The following is based on a parable from the Chofetz Chaim.

As it has happened many times throughout our history, difficult decrees were enacted against the Jews in the country where Gidalya resided. To save his son’s life, both physically and spiritually, Gidalya made the difficult decision that the best thing he could do for his son, eight-year-old Mendel, was to send him to a foreign country. As difficult as it was for him to part from his young son, he knew that this separation was necessary for his son’s benefit.

Gidalya’s wife packed up a small valise with all of Mendel’s possessions, tucking some homemade cookies into a side pocket as moisture formed in her eyes. Mendel was so young, so innocent and pure. Who knew when she would see him again?

Mendel hugged his mother and waved to his younger siblings and then boarded the wagon after his father, who would be accompanying him for the first leg of his journey. Tears pricked the corners of his eyes, and he lifted his shoulders bravely.

Father and son traveled together over hills and through forests until they reached the port city. Gidalya purchased tickets, and the two boarded an ocean liner that would take Mendel away from the sinister clutches of the government.

They sailed for a few days until they sighted land in the far distance. Mendel’s new country loomed larger and larger before them as the steamship drew closer. The port, however, was not built to accommodate such a massive ship. Instead, the sailors let out small rowboats which they would use to ferry the passengers to land.

This was the point at which father and son were forced to part. Mendel was to go on the rowboat to his new home, and Gidalya would remain on the steamship for its return journey.

Gidalya bent low until he was eye level with his young son. “Mendel,” he said, his voice laced thickly with emotion. “I cannot accompany you any longer. This man will take you across the river, and you will be in a different country, where you will be safe. Who knows when we’ll meet again? You won’t be able to return home for decades. Mendel, remember the rich heritage that you come from. Remember your father and mother, who love you more than anything. Don’t forget who you are!”

Mendel fell into his father’s arms and began to cry. “Tatte! Don’t leave me! I’ll miss you too much!”

“I’ll miss you too, Mendel,” his father replied, caressing the boy’s heaving shoulders. “I’m doing this for your benefit, Mendel. We must part here now, and who knows when we’ll see each other again? One day, in many years, we will be reunited. I want to see that you have continued in the ways I have taught you.”

“But Tatte,” Mendel cried, clinging to his father’s pants. “I am only eight years old! How will I survive myself?”

Gidalya willed his voice to remain steady for his son’s sake. “Hashem will take care of you,” he said. “Hashem will take care of you.”

Father and son embraced for a long, emotional moment and then it was time for Mendel to go. He hitched his backpack higher on his shoulders and walked resolutely down the ramp to the waiting rowboat.

Up on deck, Gidalya leaned over the railing, waving and waving until Mendel was but a tiny speck in the distance, disembarking from the rowboat onto the port. A kindly sailor, noticing his angst, offered him the use of his telescope and Gidalya peered through it at the shore.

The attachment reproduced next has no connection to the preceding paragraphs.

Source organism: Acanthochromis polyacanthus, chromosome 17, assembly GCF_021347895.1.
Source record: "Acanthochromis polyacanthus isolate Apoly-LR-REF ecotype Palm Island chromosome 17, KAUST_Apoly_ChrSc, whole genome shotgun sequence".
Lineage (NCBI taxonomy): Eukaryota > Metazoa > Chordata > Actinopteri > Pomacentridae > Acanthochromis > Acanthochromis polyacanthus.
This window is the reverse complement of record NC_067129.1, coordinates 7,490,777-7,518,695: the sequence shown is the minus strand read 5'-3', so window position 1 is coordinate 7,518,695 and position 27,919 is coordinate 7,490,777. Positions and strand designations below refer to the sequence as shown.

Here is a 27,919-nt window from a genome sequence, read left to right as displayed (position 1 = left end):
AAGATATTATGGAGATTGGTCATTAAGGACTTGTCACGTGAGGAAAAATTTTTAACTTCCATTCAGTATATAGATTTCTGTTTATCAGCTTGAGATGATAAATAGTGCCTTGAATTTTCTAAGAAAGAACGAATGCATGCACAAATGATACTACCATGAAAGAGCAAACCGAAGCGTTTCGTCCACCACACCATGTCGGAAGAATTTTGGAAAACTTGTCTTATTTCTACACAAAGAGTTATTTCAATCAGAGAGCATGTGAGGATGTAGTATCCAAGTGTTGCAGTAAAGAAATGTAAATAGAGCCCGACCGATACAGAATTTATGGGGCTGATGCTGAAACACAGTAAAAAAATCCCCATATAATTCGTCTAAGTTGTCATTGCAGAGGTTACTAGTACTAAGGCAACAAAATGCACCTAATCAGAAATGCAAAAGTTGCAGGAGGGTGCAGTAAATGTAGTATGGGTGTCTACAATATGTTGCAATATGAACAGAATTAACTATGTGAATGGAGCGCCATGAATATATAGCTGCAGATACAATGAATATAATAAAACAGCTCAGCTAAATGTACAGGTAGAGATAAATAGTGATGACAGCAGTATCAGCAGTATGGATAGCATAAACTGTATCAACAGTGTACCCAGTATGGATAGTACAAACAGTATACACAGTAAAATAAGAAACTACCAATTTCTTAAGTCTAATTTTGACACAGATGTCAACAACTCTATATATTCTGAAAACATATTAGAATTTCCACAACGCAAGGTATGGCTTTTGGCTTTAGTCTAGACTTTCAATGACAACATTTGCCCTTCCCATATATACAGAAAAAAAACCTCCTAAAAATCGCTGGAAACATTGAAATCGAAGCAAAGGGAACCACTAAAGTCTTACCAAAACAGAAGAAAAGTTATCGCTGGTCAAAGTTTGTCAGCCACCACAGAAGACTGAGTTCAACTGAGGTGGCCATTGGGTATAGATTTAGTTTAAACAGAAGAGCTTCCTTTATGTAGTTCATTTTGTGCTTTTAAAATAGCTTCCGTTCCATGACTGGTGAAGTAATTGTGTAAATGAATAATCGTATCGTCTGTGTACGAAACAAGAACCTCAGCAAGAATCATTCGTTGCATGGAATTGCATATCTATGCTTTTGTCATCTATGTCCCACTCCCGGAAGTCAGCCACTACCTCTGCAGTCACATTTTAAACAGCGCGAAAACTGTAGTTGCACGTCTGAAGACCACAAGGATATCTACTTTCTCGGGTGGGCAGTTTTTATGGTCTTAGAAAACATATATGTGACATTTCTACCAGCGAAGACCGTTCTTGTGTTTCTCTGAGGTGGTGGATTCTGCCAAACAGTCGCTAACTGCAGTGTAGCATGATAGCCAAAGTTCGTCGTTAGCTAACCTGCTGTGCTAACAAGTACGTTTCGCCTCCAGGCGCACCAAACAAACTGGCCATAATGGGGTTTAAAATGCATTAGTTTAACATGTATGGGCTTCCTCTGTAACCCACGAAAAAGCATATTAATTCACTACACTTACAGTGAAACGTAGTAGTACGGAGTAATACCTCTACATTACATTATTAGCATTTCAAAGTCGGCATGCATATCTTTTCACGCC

He could see his little Mendel standing amongst the strangers on the port, standing out like a sore thumb. Mendel was wearing short pants, but everyone around him was wearing long pants. Mendel’s cap was a completely different style than the ones the other boys were wearing, and no one else had a backpack. Gidalya’s heart dipped as he watched some kids laugh at his precious Mendel, who was dressed so strangely according to the culture of his new country.

He bit his lip and peered through the telescopic lens again. Mendel was speaking to the boys, but it appeared that they did not understand him. His mouth was moving desperately as he gestured with his hands to make himself understood. Gidalya interpreted his son’s hand motions easily. It seemed that Mendel was thirsty from the long trip, and wanted to know where to find a drink. The boys, however, did not understand what he wanted, and imitated his gestures while laughing uproariously.

Gidalya watched helplessly. There was nothing he could do to assist his son, to ease his transition into the strange climate he had suddenly found himself in. “If only there was someone who cared enough to help a lost child,” he said out loud.

There was a rumble, and the steamship began moving, beginning it’s return journey home. Gidalya took one more look through the telescope, hoping to glimpse his precious son one more time. To his relief, he saw a middle-age man approach his lost-looking son and hand him a glass of water. Moments later, the man took off his own jacket and draped it over Mendel’s shoulders.

Gidalya could see the relief registering on Mendel’s face; saw the way his panicked frown stretched into an enormous smile. A tremendous wave of gratitude flooded the worried father. I owe this man, Gidalya thought to himself. Boy, do I owe him. I have never felt more gratitude to anyone in my life. I am eternally grateful to him for taking care of my child. One day, when I meet up with him, I will repay him.

The nimshal to this parable, says the Chofetz Chaim, is a neshamah which is forced to part from the holiness on high and enter this world, all on his own.

Chazal say that the reason newborns cry immediately after birth is because they are protesting their fate. They don’t want to be born, to be separated from the malachim, from their Father on High. The angel prods him into life despite his protest. “You must be born. This separation is for your benefit. You must be born.”